Cisco’s research team Talos, just released a white paper covering the concern of cryptocurrency mining. There has been a major shift from threat actors infecting targets with Ransomware to turning target networks into Crypto mining centers for their own benefit. Many people have asked me about how to defend against this so here is a new white paper on this concept. The original post can be found HERE.
Cisco Talos is releasing a whitepaper addressing Cryptocurrency mining and all the ways to block it using Cisco Security products. The value of cryptocurrencies has fluctuated wildly, but the value is still high enough to garner a lot of attention, both legitimate and malicious. Most of the malicious activity we see is done for financial gain, and cryptocurrencies have provided attackers with a lucrative new avenue to pursue: cryptocurrency mining.
Over the past year, we have seen a seismic shift in the threat landscape with the explosive growth of malicious cryptocurrency mining. This threat is spreading across the internet like wildfire and is being delivered through multiple vectors including email, web, and active exploitation. That doesn’t include the quasi-legitimate in-browser mining that is becoming increasingly common.
Generally speaking, cryptocurrency mining can use up a considerable amount of computing power and energy that would otherwise be incredibly valuable to any organization. Enterprises need to start making tough policy decisions regarding cryptocurrency mining. It is common for end users to try and generate additional revenue by installing miners on their desktop and mining off-hours. This type of activity needs to be addressed by the enterprise. However, it will be detected along with malicious cryptocurrency mining in the environment.
To understand the different ways to block cryptocurrency mining, you need to know how pool-based mining works and how adversaries take advantage of it. Taking a single standalone system is not an effective way to generate significant revenue and, in conjunction with electricity usage, does not make sense for the average user to pursue.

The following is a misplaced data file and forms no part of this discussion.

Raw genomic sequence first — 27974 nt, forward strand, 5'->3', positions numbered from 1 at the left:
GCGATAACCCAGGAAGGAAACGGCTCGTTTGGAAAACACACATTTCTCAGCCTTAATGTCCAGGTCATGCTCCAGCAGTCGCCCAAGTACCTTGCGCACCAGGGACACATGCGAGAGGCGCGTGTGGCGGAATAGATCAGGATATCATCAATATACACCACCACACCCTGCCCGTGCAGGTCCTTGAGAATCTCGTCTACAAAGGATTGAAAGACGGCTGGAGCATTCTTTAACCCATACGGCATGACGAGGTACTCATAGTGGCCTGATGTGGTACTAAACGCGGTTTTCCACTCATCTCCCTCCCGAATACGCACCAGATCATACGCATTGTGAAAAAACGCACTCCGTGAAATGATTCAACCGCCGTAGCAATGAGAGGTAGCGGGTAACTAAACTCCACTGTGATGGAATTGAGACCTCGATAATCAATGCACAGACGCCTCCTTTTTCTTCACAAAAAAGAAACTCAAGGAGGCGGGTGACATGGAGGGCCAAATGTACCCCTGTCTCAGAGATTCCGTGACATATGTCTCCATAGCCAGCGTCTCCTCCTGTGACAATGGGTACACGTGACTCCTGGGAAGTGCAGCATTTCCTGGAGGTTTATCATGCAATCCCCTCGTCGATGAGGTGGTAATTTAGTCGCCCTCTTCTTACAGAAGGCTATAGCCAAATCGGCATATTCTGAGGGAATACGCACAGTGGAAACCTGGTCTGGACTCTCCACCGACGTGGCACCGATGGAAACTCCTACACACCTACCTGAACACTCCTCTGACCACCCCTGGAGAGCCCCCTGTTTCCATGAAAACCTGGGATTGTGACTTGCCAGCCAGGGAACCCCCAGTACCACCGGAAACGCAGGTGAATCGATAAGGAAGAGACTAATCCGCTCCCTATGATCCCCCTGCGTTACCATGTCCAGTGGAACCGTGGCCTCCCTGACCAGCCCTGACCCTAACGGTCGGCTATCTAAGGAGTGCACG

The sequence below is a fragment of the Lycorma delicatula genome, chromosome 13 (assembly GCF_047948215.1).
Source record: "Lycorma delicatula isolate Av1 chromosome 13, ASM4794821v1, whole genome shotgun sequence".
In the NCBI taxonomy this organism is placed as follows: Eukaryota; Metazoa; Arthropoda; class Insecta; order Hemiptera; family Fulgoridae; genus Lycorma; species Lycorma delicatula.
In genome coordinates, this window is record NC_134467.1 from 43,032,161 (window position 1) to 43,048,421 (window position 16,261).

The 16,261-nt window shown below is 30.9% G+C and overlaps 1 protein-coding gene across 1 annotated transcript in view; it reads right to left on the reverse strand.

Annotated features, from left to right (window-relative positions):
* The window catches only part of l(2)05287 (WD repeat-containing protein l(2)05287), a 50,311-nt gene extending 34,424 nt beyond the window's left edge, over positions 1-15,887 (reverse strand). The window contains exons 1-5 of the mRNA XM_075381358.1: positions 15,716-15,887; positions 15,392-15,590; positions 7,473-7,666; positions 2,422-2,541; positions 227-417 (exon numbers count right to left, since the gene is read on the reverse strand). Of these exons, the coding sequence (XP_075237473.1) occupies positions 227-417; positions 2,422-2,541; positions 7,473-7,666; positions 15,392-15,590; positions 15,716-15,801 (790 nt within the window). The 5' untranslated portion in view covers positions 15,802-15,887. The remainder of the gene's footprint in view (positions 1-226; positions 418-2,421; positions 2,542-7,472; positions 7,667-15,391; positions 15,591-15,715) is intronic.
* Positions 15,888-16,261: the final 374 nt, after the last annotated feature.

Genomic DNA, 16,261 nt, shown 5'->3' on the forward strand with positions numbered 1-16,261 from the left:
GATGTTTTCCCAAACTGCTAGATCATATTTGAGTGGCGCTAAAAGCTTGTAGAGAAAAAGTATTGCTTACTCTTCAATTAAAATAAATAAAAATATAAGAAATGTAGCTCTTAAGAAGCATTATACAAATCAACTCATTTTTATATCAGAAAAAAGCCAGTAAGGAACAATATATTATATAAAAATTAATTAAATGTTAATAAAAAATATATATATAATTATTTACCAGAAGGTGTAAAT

However, if you have a large block of systems and leverage pool-based mining, the profits can add up, and adversaries have noticed. Malicious actors have pivoted and started using open-source cryptocurrency miners. The ability to quickly deploy these miners without requiring true command and control access has made them incredibly attractive. The results have been stunning. We have seen massive campaigns generating hundreds of thousands, if not millions of dollars, for the attackers. The size and scale of this problem are just starting to come into focus and looks to be worsening in the near term. This brings us to the challenge of detection.
Since these miners rely on both end systems and network traffic to operate, it creates many different avenues for detection. Cisco Talos is releasing a whitepaper that provides a high-level overview of what malicious cryptocurrency mining is and the plethora of different ways that Cisco Talos goes about blocking it. This includes technologies like Cisco Intrusion Prevention System (IPS), Advanced Malware Protection (AMP), Umbrella, and Threat Grid, among others.
For the full details of all the methods and technologies Cisco Talos uses to thwart this threat, download the full whitepaper here.